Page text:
Both the truth which the scholar discovers and the beauty which the artist creates are valuable; but it is now clear that the value in both cases lies not in the mere repet.i.tion of the offerings of reality. There is no reason whatever for appreciating a mere imitation or repet.i.tion of that which exists in the world. Neither the scholar nor the artist could do better than nature or history. The value in both cases lies just in the deviation from reality in the service of human desires and ideals.
The desire and ideal of the scholar is to give us an interconnected world in which we understand everything by its being linked with everything else; and the desire and ideal of the artist in every possible art is to give us things which are freed from the connection of the world and which stand before us complete in themselves. The things of the outer world have thousandfold ties with nature and history. An object becomes beautiful when it is delivered from these ties, and in order to secure this result we must take it away from the background of reality and reproduce it in such a form that it is unmistakably different from the real things which are enchained by the causes and effects of nature.
Why does this satisfy us? Why is it valuable to have a part of nature or life liberated from all connection with the world? Why does it make us happy to see anything in its perfect isolation, an isolation which real life seldom offers and which only art can give in complete perfection?
The motives which lead us to value the product of the scholar are easily recognized. He aims toward connection. He reshapes the world until it appears connected, because that helps us to foresee the effects of every event and teaches us to master nature so that we can use it for our practical achievements. But why do we appreciate no less the opposite work which the artist is doing? Might we not answer that this enjoyment of the artistic work results from the fact that only in contact with an isolated experience can we feel perfectly happy? Whatever we meet in life or nature awakes in us desires, impulses to action, suggestions and questions which must be answered. Life is a continuous striving. Nothing is an end in itself and therefore nothing is a source of complete rest.
Everything is a stimulus to new wishes, a source of new uneasiness which longs for new satisfaction in the next and again the next thing. Life pushes us forward. Yet sometimes a touch of nature comes to us; we are stirred by a thrill of life which awakens plenty of impulses but which offers satisfaction to all these impulses in itself. It does not lead beyond itself but contains in its own midst everything which answers the questions, which brings the desires to rest.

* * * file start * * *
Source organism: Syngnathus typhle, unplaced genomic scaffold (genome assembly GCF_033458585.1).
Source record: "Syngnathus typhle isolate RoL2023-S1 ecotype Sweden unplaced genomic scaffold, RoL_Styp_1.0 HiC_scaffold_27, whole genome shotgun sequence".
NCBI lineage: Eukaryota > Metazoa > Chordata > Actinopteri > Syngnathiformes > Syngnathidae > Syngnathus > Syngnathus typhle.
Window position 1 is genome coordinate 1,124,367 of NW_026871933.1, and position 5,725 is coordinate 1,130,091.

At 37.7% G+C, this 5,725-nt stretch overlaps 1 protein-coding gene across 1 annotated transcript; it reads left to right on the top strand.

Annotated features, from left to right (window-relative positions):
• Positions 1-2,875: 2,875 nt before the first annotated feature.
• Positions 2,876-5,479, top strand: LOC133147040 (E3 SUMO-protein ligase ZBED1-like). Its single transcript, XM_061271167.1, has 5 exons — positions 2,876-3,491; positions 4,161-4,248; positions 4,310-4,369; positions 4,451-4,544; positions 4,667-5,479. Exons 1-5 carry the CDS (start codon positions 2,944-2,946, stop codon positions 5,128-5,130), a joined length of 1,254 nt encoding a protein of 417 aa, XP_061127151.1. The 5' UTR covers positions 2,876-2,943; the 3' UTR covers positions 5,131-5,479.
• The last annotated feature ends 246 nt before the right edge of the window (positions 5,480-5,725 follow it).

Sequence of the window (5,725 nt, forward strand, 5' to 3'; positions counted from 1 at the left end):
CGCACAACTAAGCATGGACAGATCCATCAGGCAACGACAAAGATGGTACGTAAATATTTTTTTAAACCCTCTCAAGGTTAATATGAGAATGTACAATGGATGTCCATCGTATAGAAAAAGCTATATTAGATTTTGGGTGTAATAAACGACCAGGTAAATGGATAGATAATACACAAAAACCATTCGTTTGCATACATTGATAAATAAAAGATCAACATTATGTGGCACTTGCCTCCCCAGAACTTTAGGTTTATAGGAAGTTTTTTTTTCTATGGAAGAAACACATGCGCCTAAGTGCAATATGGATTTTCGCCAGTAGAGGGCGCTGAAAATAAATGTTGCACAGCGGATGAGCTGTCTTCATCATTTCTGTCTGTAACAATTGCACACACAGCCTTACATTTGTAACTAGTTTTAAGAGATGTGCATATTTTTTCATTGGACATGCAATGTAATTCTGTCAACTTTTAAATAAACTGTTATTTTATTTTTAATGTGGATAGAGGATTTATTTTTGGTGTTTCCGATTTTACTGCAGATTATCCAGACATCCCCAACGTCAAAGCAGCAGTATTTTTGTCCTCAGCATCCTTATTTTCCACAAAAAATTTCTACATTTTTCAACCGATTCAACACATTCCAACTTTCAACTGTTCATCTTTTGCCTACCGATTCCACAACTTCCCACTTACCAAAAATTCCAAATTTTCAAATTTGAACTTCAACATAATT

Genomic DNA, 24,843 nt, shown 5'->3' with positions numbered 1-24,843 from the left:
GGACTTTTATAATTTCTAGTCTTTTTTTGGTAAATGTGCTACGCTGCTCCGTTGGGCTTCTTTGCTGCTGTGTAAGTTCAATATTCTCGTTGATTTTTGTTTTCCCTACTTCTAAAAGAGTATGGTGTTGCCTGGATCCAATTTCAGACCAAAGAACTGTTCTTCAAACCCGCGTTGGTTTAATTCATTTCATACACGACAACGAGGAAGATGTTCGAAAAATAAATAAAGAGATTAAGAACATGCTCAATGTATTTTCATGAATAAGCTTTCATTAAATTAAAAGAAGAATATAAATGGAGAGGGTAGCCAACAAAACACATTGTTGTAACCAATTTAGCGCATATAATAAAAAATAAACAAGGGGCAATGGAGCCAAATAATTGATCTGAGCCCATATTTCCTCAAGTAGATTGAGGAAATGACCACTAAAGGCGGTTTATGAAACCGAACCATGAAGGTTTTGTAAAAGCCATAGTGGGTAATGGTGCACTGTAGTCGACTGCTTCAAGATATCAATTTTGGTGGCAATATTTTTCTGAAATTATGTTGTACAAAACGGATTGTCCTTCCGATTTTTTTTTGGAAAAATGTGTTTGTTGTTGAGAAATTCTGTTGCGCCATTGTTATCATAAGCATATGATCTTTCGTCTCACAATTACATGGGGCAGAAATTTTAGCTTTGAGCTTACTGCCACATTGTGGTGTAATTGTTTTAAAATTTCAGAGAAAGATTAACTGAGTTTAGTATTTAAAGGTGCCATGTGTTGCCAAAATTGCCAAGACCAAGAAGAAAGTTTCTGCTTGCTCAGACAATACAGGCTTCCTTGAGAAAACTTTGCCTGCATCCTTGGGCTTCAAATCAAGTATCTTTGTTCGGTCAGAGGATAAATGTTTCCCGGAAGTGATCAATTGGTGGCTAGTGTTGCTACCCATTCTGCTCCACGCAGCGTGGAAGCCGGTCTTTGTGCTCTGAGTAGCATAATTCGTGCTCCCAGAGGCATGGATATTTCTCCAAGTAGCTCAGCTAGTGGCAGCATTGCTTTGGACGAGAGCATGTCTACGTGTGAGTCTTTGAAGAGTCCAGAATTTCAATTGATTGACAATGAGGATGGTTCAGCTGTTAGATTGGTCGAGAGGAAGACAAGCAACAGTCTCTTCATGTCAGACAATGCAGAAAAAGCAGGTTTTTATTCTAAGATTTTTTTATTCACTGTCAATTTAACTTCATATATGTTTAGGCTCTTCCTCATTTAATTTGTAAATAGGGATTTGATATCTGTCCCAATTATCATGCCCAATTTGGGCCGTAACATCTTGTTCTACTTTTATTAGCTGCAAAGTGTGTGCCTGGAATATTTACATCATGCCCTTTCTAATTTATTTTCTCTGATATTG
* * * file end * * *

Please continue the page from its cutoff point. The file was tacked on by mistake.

Wherever we meet such an offering of nature, we call it beautiful. We speak of the beautiful landscape, of the beautiful face. And wherever we meet it in life, we speak of love, of friendship, of peace, of harmony.
The word harmony may even cover both nature and life. Wherever it happens that every line and every curve and every color and every movement in the landscape is so harmonious with all the others that every suggestion which one stirs up is satisfied by another, there it is perfect and we are completely happy in it. In the life relations of love and friendship and peace, there is again this complete harmony of thought and feeling and will, in which every desire is satisfied. If our own mind is in such flawless harmony, we feel the true happiness which crowns our life. Such harmony, in which every part is the complete fulfillment of that which the other parts demand, when nothing is suggested which is not fulfilled in the midst of the same experience, where nothing points beyond and everything is complete in the offering itself, must be a source of inexhaustible happiness. To remold nature and life so that it offers such complete harmony in itself that it does not point beyond its own limits but is an ultimate unity through the harmony of its parts: this is the aim of the isolation which the artist alone achieves. That restful happiness which the beautiful landscape or the harmonious life relation can furnish us in blessed instants of our struggling life is secured as a joy forever when the painter or the sculptor, the dramatist or the poet, the composer or the photoplaywright, recomposes nature and life and shows us a unity which does not lead beyond itself but is in itself perfectly harmonious.
THE MEANS OF THE VARIOUS ARTS